Besides being so silly in the way of prayer, the attitude of the heart can become even sillier. I can come to God with a to-do list that tells Him how to run things, as if I know! I can also come to God with all sorts of excuses for my bad behavior, or the opposite with all sorts of reasons why I’m good enough that He should hear me. Jesus also covered this in another parable . . .

He also told this parable to some who trusted in themselves that they were righteous, and treated others with contempt: “Two men went up into the temple to pray, one a Pharisee and the other a tax collector. The Pharisee, standing by himself, prayed thus: ‘God, I thank you that I am not like other men, extortioners, unjust, adulterers, or even like this tax collector. I fast twice a week; I give tithes of all that I get.’ But the tax collector, standing far off, would not even lift up his eyes to heaven, but beat his breast, saying, ‘God, be merciful to me, a sinner!’ I tell you, this man went down to his house justified, rather than the other. For everyone who exalts himself will be humbled, but the one who humbles himself will be exalted.” (Luke 18:9–14)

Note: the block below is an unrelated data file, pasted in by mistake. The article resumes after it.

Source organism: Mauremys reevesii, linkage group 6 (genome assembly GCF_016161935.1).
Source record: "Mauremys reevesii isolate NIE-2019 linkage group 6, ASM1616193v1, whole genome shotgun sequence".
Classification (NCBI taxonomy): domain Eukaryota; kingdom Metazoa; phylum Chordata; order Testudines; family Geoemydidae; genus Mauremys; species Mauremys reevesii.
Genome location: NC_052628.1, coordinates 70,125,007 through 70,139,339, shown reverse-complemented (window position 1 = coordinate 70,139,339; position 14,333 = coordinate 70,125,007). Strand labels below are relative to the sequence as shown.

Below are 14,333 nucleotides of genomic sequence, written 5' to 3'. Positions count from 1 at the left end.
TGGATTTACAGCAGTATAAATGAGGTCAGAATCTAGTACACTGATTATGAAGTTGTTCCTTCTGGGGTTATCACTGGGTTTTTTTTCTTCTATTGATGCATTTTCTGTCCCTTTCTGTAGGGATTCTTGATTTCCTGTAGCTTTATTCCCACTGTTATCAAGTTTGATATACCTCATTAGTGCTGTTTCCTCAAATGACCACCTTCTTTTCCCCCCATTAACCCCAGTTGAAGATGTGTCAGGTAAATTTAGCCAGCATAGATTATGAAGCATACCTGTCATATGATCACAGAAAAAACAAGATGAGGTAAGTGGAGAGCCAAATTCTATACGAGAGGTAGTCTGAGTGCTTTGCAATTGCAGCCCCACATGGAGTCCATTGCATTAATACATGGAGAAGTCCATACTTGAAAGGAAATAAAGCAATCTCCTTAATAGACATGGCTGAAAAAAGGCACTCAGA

Prayer is a conversation between myself and God whom I have trusted with my life and eternal destiny. It is supposed to be an expression of my heart just as He expresses His heart to me. However, if I put my praying on a pedestal as if the words I say are special or the way that I say them is surely going to move Almighty God, then I am not praying at all.

Besides that error, if I pray on the outside and think about something else on the inside, just mouthing the words, then I am a hypocrite too . . .